Thursday, November 26, 2020

identity is not property - so how can you "steal" it?

 another poor metaphor (as with security theater, which isn't even poor stand-up), identity theft.

as with music piracy (aka p2p file sharing), you copy, you don't  take. but in this case, the metaphor of theft is even less apt, as identity has some deep roots (e.g. biometric attributes) and some more shallow (notarised documents like birth cerrtificates, passports) and some social contextual attributes (people vouch for you)

mistaken idenity (the mcguffin of many a fine play, film, book, but perhaps not song) is apt

but identity theft just isn't.

Thursday, November 19, 2020

Computational Thinking Considered Harmful.

 I was a big fan of Jeanette Wing's initiative on computational thinking - it came at a time when we were developing the computing at schools initiative and the Raspberry Pi and so on, and fitted in well with our optimism about how anyone could pretty much get to grips with the core ideas of reasoning in the style computer science has developed (not just logic/algorithmic, but also systems and many other sub-disciplines).

I'm now worried that what has happened is to enable people with the capacity to adopt the technology, much as with  nuclear and biological weapons (or going back further, gunpowder, TNT, or even just any projectile weapon, crossbow, longbow, slingshot etc) and now we have asymmetric warfare, but it is really asymmetric warfare by the few against society. Now we have people hacking on democracy, on trust in science, on social cohesion. 

I'm not talking about the PRC or the Kremlin.  I am talking about the unpleasant, sociopathic power-hungry in our midst. People that were put in their box by long fights to improve everyone's lot over since the enlightenment or even since the renaissance  (or whatever equivalent there was in your non European part of  the world).

People who have adopted the ways of thinking about problems in manners that let them scale-out,, rapidly. Crucially, for  which  we  as yet  have no effective defence (computationally thought out  or otherwise).

I think we need a Pugwash or Asilomar, or even a Butlerian Jihad against computational thinking without appropriate checks and balances.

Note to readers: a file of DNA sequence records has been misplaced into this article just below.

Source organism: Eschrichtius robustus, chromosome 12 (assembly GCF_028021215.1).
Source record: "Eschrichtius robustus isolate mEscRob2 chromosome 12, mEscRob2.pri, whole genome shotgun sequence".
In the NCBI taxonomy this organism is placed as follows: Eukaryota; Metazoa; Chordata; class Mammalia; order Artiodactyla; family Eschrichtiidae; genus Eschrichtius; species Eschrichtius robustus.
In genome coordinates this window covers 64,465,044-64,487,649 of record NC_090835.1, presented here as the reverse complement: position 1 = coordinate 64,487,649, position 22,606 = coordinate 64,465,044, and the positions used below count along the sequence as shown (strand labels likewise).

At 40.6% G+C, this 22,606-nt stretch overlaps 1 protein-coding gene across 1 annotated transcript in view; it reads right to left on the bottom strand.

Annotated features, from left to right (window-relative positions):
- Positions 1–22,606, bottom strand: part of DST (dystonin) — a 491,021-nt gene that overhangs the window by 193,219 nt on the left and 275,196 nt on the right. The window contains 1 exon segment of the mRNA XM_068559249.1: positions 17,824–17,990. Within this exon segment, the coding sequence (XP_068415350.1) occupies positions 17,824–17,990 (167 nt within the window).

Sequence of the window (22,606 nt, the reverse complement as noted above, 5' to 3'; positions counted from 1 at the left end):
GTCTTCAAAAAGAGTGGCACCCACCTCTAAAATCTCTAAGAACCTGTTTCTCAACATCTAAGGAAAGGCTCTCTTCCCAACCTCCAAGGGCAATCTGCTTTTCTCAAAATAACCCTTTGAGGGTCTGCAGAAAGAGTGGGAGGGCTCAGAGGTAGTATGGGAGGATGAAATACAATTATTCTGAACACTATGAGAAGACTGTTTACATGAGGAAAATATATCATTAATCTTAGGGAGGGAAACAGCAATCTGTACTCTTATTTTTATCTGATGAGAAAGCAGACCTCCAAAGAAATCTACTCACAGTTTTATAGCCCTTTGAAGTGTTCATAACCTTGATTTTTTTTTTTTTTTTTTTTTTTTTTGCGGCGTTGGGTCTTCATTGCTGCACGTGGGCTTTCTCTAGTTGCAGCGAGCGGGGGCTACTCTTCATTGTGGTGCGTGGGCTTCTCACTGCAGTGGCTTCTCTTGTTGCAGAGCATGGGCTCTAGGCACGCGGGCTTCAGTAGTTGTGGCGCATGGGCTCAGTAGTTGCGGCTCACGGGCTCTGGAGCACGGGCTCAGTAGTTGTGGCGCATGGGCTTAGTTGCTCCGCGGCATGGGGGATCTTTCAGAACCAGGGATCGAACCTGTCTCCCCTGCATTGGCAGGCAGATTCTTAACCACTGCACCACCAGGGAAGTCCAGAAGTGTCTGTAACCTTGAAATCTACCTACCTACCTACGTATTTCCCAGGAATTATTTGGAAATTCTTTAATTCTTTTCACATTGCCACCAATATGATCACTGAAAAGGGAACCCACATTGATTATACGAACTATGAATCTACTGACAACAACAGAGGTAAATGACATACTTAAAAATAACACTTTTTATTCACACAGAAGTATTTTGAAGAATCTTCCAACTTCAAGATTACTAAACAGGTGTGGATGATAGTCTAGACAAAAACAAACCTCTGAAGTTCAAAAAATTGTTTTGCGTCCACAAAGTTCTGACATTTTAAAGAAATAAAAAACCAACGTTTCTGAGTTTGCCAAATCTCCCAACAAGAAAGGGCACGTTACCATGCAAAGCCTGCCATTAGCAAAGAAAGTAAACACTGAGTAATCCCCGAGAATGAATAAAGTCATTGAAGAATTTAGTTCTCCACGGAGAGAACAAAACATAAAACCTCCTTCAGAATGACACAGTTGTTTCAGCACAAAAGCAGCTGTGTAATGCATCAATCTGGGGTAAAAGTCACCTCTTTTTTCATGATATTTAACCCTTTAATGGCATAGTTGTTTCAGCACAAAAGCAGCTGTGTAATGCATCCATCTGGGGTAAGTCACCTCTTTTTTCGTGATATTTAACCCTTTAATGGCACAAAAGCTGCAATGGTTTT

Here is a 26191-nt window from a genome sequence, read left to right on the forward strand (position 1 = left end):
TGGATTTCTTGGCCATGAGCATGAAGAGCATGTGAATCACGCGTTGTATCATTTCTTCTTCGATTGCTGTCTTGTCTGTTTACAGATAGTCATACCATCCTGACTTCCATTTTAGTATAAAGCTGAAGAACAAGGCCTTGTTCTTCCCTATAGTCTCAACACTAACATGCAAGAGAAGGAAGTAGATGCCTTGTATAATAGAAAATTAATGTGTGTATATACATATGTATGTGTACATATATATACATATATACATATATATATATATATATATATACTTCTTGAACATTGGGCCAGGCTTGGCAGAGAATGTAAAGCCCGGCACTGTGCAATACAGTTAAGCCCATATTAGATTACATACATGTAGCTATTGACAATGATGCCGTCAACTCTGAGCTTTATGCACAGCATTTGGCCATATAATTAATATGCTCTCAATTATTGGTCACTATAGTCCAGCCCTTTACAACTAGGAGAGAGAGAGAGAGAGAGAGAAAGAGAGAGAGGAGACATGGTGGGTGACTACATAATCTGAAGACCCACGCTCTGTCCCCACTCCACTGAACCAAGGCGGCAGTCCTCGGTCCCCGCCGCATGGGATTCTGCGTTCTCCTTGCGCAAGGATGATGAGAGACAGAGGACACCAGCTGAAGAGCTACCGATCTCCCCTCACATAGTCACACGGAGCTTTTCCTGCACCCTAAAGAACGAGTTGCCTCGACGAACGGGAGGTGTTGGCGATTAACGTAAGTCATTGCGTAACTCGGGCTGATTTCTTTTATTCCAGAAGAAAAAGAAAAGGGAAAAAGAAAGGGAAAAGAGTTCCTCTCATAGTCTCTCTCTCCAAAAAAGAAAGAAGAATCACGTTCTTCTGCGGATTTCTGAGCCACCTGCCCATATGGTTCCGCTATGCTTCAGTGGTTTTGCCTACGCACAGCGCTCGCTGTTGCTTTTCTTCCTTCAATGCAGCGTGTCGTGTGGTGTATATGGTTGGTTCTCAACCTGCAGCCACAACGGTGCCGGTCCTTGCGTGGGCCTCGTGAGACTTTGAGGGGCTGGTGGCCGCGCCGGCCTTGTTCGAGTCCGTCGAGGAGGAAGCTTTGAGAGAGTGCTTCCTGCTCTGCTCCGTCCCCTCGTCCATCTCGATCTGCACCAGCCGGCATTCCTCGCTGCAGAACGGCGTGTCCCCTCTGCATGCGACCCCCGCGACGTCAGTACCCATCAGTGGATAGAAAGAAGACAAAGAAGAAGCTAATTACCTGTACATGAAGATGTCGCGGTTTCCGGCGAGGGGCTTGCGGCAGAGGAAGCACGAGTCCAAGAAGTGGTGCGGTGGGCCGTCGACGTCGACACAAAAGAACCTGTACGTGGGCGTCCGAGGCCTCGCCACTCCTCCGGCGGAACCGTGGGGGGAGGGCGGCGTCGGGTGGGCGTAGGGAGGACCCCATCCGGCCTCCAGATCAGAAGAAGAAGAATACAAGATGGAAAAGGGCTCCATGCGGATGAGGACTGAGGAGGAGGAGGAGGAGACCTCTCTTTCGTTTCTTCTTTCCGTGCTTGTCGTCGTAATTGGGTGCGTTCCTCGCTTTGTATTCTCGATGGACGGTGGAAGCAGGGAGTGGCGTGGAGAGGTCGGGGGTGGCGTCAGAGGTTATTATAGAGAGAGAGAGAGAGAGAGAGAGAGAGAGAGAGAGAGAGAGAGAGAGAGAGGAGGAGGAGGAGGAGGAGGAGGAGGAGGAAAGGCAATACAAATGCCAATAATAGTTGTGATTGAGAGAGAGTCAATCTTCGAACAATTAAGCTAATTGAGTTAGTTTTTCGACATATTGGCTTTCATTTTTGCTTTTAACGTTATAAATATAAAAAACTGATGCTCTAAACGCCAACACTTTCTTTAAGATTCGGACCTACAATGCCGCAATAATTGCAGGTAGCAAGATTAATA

Now this  is a very tricky proposition as it is quite different  from proposing ethical controls of dangerous technologies. It is about modes of thought. This hasn't been something people outside of ancient Mesopotamia or modern totalitarian states a la 1984  have considered. How to modulate computational  thinking so that it is inherently a moral  framework would be, for me, the thing we need urgently to do. 

Sunday, November 15, 2020

when people say Security Theater, just what do they think they mean?

Security Theater is a  terrible metaphor.

In theater, you suspend disbelief, sure, but that's so you believe  the characters are real, and  that the  characters are subject to true motives and actions are  in reaction too circumstances in  the universe of the play.

So when Macbeth falls for his personal initerpretation of the 3 witches predictions, this is true. and when Burnham Wood is come to Dunsinane, the attack/deception works.

Even the  twist at the end of a whodunnit like the venerable Mousetrap, or the   clever Sleuth (or indeed Whodunnit) catch you by surprise. 

If security  operatives employed techniques like this, they  would essentially be carrying out a mix of

a) real security

b) social engineering on the adversary.

No,  what people really mean is like the well-meaning uncle who says he'll entertain a room full of 9 year  old kids full of sugary drinks with a very  bad conjuring show that  they immediately see through. Not tragic or comic, not even really bathetic or pathetic. Just bad.

People go to the theater to be taken out of themselves. What people call security theater is stressful because it is transparently useless and incredibly boring at the same time. 

When you go parachute jumping or scuba diving and check your equipment, it is quite interesting. That's because theatrics only happen if you don't.

Friday, November 13, 2020


back in the day(*) the UCL internet gang (Indra) built a IP over the international X.25 packet switched system, that operated by tunneling IP packets over virtual circuits (VCs) that the various  telcos operated.

to indicate that the VC was carrying IP rather than (say) remote  terminal traffic from the quaintly named PAD (Packet Assembler&Disassembler), they used a fiield in the VC setup, that could carry Call User  Data (arbitrary stuff up to 128 bytes as far as I recall) and this could even have a copy of the IP address and other useful metadata...

so this is the grrandparent of SMS which uses call user data in the old GSM call setup packet to carry text messages.

so SMS begat Whatsapp and Twitter and who knows what more universes of discourse.

So these "features" are a great deal more powerful than mere options.but also less dangerous than fully programmable protocols (like, say, SIP).

They are like "lifting" in programming languages. And as such should be celebrated.

I'm going to call protocols with such an apparently lowly, but actually grand affordance, hyperextensible, as they allow shortcuts to entire new worlds.

* bob braden, peter kirstein et al, probably around 1980.

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misery me, there is a floccipaucinihilipilification (*) of chronsynclastic infundibuli in these parts and I must therefore refer you to frank zappa instead, and go home